Accessibility – Essential for users, beneficial for business

Image of icons depicting the 5 categories of disabilities affecting access to the web

While all projects should take accessibility principles to heart, some might have specific legal requirements – such as projects for ministries and federal authorities. 

Beyond legal compliance, there are countless benefits to integrating accessibility early on in the web development process and shouldn’t be the responsibility solely of the agency. Even if the user interface and the source code have been optimally implemented for accessibility, the responsibility for preparing the content for accessibility and correctly entering it into the system still remains with the client. 

The potential that a fully implemented accessible website offers has rarely been fully utilised. In this article I will be showcasing examples of how accessibility can affect a project, we will also be looking at the topic in the context of a business case.

Image of Statistics on Global Disabilities Market. The market for people with disabilities is large and growing as the global population ages. At least one billion people - 15% of the world’s population - have a recognised disability. Globally, the extended market is estimated at 2.3 billion people who control and incremental $6.9 trillion in annual disposable income.

What are barriers in web accessibility and why does everyone benefit from it? 
 

When talking about web accessibility, most people think it simply means optimising a website for people with disabilities, but that’s only half the story. Let's look at one of many possible limitations, for example: According to the WHO 2019 [1], at least 2.2 billion people worldwide are visually impaired or blind. Age-related visual impairment affects almost everyone over a certain age. But it is not only physical limitations that can make access to information and services difficult, there are environmental considerations as well. Restrictions can also include a noisy restaurant, blinding sunshine, a very small dispenser, or the level of an individual’s experience and education or ability to speak a certain language.

On the Web, anything that restricts access to Web content is a barrier to accessibility. There are five categories of disabilities [2] that affect access to the Web: 

Auditory  |  Cognitive  |  Visual  |  Motor  |  Speech 

Understanding the limitations from each category helps to define requirements for improved accessibility. These requirements allow us to identify problems that will benefit other users as well. For example, if you are kneading pizza dough, you could have flour on your hands when the doorbell rings. Or you might find yourself with a crying child in your arms while trying to get an appointment with the paediatrician via their website.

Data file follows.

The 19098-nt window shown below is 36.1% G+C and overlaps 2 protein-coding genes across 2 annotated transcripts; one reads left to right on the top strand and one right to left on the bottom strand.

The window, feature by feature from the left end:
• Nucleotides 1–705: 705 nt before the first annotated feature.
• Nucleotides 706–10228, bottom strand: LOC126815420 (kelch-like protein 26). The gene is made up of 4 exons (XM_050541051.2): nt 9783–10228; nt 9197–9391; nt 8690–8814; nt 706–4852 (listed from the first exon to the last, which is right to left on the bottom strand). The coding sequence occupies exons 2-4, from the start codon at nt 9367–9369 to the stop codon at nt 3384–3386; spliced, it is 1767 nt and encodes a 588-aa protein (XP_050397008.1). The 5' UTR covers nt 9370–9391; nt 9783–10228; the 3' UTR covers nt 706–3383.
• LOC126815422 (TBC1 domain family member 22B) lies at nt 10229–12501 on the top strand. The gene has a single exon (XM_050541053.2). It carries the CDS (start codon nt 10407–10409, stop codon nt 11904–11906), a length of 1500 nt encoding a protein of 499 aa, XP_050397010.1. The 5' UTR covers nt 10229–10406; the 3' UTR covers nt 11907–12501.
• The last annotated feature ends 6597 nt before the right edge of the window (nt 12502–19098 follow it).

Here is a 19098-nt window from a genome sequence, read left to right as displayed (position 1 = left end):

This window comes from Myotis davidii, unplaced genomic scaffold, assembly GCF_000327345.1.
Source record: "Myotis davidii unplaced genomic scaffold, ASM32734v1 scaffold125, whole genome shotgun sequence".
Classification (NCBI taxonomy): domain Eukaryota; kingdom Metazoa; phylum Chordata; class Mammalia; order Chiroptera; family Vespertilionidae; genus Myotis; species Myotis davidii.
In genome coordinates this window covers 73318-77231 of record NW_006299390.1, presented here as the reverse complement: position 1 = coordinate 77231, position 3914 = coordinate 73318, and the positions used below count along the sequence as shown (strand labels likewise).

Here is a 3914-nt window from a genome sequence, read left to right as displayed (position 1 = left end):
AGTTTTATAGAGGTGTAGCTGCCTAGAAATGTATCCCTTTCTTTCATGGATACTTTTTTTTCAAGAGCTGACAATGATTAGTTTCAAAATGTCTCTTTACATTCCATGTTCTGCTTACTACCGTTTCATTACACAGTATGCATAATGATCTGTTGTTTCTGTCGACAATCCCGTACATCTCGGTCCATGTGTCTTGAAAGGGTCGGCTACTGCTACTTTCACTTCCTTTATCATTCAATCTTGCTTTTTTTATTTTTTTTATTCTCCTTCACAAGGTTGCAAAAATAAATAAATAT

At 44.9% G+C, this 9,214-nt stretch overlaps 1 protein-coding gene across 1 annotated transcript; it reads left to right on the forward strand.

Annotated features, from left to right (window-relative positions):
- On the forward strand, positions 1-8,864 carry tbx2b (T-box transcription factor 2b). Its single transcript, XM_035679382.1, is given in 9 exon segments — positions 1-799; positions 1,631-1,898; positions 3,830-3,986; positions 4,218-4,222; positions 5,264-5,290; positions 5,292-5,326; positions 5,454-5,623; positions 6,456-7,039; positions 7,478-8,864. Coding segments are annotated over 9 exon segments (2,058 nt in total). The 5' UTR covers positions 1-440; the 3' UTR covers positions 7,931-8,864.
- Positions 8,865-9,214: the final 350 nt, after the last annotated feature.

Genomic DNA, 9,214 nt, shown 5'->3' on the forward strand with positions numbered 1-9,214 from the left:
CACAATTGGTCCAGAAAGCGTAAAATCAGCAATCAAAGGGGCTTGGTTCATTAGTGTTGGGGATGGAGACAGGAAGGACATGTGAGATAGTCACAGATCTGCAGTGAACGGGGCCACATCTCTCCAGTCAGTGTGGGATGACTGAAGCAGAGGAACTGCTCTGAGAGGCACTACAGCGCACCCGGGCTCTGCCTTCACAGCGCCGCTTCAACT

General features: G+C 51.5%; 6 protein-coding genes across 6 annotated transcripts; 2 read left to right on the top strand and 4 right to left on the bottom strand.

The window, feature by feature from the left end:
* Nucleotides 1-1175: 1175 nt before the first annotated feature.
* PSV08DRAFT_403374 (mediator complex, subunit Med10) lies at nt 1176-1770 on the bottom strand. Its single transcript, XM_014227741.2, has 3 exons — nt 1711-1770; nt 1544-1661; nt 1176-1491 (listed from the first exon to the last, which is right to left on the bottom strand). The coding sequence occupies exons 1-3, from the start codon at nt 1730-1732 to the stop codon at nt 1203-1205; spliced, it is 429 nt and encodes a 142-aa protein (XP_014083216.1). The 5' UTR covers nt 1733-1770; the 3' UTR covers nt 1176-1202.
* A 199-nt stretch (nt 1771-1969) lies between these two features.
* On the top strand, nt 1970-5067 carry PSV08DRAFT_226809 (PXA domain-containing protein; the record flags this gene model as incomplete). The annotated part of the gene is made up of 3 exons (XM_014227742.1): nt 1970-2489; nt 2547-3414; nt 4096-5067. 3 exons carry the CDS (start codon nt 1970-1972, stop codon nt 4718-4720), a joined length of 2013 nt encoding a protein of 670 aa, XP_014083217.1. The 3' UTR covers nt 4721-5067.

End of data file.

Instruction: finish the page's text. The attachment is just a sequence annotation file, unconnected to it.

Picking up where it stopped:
If we add such everyday restrictions to those with permanent disabilities, we can assume that there are an almost immeasurable number of people for whom access to digital information is in some way difficult or even impossible.

In its Inclusive Toolkit Guideline [3], Microsoft has created a very informative people guide that makes it easier to understand that all people may be subject to a restriction depending on the situation or at certain times.

Image overview of people with disabilities in different situations, namely touch, hear, see and speak. © Microsoft 2016 Licensed under Creative Commons AttributionNonCommercial-NoDerivatives (CC BY-NC-ND)

With increasing age, we all need a little more accessibility in our lives. Even in the healthiest of us, at some point, some of our abilities will diminish including our sight, hearing, agility and so on. 

In order to make life easier for people with disabilities, there are many effective and sometimes very simple ways to make a website more accessible. And every measure taken to make a digital medium more accessible to people with disabilities automatically makes it accessible to everyone.


Web Content Accessibility Guidelines and Examples


Instead of explaining what concrete measures can be taken to make a website accessible, I would like to point out the well-known standards for the barrier-free design of Internet offerings. The World Wide Web Consortium (W3C) has published the globally recognized Web Content Accessibility Guidelines (WCAG) [4].

Please note that the countries in whose jurisdiction you publish websites may have their own legal regulations on how content must be made available on the web. Although these are based largely on the WCAGs, details may vary.

Here are a few examples:

  • Swiss – Behindertengleichstellungsgesetz – BehiG (Disability Equality Act)
  • Germany – Barrierefreie-Informationstechnik-Verordnung – BITV (Barrier-free Information Technology Ordinance) 
  • UK – Equality Act of 2010
  • United States – Section 508 Amendment to the Rehabilitation Act of 1973

The W3C provides a list of government laws and policies regarding web accessibility [5] for many countries.

In order to address specific limitations, very different types of action should be taken. For example:

  • Blind users must have websites that are interpretable by programs that read text aloud and describe visual images.
  • Visually impaired users need websites with adjustable font sizes and sharply contrasting colours.
  • Users who are deaf, hard of hearing, or otherwise unable to hear, audio content should be subtitled with text. Video in sign language can help make audio content more accessible.


How accessibility affects your business


Needless to say, money and work power are necessary to make a web offer "accessible".
For this reason, a business case becomes a helpful tool for project planning, it can also help to convince stakeholders.

Common resistance to implementing accessibility is that ROI (Return on Investment) is too difficult to measure. However, ROI is not the only way to measure the benefits of accessibility for an organization. A useful business case should also include the costs and risk of inactivity.